Antony Fowler is convinced his concussive charge to Commonwealth Games boxing success in Glasgow will help him step out of the shadows of his more famous cousin.
The 23-year-old is related to former Liverpool footballer Robbie but is quickly making a name for himself after rounding off a dominant campaign in the 20,000-capacity Hydro.
Fowler dominated his middleweight final against India's former Olympic bronze medallist Vijender, flooring his opponent on his way to a wide points win.
He said: "I want to be my own man. Football has 11 players but I'm doing it all my own - I'm my own person."
A flurry of sharp hooks dumped Vijender on the canvas midway through the opening round, with the Indian complaining he had been hit while on the deck.
A right hook on the bell to end the round underlined Fowler's dominance, and although Vijender drew on his experience to drag himself back into the fight his moments of success were too fleeting to seriously threaten to turn the fight around.
The final minute of the third arguably proved Vijender's most successful as he rammed home a straight left, but there was never any doubt that the Liverpool fighter would get the unanimous verdict.
Fowler made no excuses for his combative style which is already stirring the interest of professional promoters although the 23-year-old is intent on crowning his amateur career with gold in Rio in 2016.
Fowler added: "When I was an 11-year-old boy I saw guys winning the Commonwealth bronze and thought they were superstars - 12 years later I'm here winning gold and I'm so proud of myself.
"I might have looked like I was trying to knock him out but that was me trying to coast - he hit me with some of his big shots and I thought 'no way'.
"It's been nine months work - I didn't drink over Christmas and I was in the gym Christmas Eve. I've had two weeks off since then.
"I was levels above the people here and this is just the start for me - I'm a man on the mission and I'm going to the Olympics."
Powerful England welterweight Scott Fitzgerald capped his first major international competition by blasting out another Indian, Mandeep Jangra.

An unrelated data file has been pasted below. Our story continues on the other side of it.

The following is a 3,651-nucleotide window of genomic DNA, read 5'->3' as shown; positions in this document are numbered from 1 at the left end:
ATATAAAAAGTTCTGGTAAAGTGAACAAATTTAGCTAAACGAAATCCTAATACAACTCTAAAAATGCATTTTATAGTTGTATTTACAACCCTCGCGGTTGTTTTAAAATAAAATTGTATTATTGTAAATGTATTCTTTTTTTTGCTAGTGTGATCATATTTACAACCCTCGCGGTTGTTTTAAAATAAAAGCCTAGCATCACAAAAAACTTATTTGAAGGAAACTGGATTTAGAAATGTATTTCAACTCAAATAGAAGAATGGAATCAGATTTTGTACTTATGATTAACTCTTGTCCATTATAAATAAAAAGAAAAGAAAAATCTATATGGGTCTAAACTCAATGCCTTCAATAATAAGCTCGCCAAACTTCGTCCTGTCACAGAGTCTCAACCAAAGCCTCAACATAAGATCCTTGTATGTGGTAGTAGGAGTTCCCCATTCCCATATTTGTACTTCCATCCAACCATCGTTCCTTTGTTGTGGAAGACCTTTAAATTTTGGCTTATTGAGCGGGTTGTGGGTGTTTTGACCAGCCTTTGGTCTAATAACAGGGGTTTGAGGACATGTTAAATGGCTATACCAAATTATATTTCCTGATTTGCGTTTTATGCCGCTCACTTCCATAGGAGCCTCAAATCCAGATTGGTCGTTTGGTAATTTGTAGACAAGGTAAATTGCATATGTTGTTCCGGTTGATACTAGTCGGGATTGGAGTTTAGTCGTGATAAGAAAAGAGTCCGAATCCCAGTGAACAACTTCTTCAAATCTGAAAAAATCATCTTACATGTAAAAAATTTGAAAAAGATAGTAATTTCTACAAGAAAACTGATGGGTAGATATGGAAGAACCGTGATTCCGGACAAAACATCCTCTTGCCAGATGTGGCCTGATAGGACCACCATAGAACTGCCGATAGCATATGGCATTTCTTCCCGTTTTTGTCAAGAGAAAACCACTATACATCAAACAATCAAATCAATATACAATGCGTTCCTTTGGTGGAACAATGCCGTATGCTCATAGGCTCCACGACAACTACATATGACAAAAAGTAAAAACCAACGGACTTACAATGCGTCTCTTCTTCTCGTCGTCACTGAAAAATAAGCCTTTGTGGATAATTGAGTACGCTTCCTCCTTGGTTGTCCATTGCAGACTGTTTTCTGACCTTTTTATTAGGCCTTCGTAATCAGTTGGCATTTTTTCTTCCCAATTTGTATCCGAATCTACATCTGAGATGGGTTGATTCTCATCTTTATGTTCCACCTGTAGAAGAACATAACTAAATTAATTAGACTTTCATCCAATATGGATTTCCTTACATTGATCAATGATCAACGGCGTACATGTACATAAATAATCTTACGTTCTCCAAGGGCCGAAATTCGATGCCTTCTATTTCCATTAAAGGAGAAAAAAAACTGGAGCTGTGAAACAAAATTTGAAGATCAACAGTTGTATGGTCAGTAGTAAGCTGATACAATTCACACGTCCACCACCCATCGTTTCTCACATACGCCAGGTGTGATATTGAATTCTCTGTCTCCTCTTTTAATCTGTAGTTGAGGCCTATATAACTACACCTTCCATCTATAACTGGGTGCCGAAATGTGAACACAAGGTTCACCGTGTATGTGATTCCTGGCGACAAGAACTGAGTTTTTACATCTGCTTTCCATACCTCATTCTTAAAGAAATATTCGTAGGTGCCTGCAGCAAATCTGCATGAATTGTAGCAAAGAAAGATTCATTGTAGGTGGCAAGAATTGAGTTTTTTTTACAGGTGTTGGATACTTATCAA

The Preston man decked Jangra in the opening round and twice more in the second to secure the most emphatic of unanimous decision wins.
The 22-year-old said: "My aim was to get gold but realistically I had a lot of doubts. It's been mentally quite tough and I've just pushed through it and I got the rewards. I've got a gold medal round my neck and nothing is going to bother me now for a couple of weeks."
England's Qais Ashfaq made a good start in his bantamweight final against Northern Ireland's Michael Conlan but was outpointed by the Olympic bronze medallist.
Defiant Ashfaq said: "I know for a fact that on my day I could beat him. Next for me is the Worlds, the Europeans and then next year Olympic qualifiers.
"I'm still learning and still young - it's been an amazing experience."
London super-heavyweight Joe Joyce secured a fifth and final boxing gold for England with a unanimous decision over Australia's Joe Goodall
Boxing behind a powerful left jab, Joyce bossed the first round which he took on all three of the judges' cards.
Much the cleaner work continued to come from Joyce in round two, catching Goodall coming in with some nice left uppercuts and an overhand right which pushed the Australian back into the ropes.
Short work up close forced Goodall to take a standing count towards the end of the second, and Joyce continued to dominate in the last on his way to victory.
When announced as the gold medallist Joyce celebrated with a back flip in the ring.
Joyce revealed how a change in his pre-fight routine had helped him secure gold after disappointments in the recent World and European Championships.
Joyce was stopped by Russian Sergey Kuzmin after just 49 seconds of his European semi-final in Minsk earlier this year blaming a last-minute rush to the ring.
Joyce said: "I have been learning the hard way in the Europeans and the Worlds so I made it right for this one.
"I was a bit unlucky in the Europeans, I got rushed on and didn't get a proper warm-up but I've got my preparation right to come out fast and switched on.
"I felt in control but he was very elusive and quite hard to hit. I found myself chasing him and trying to cut off the ring."
Joyce paid tribute to a powerful England performance which yielded five gold medals putting them on top of the boxing medals table.
He added: "We did so well in London (as Great Britain) and Glasgow was just around the corner, and now everybody else is looking at us as a big danger country".Tags: Amateur Boxing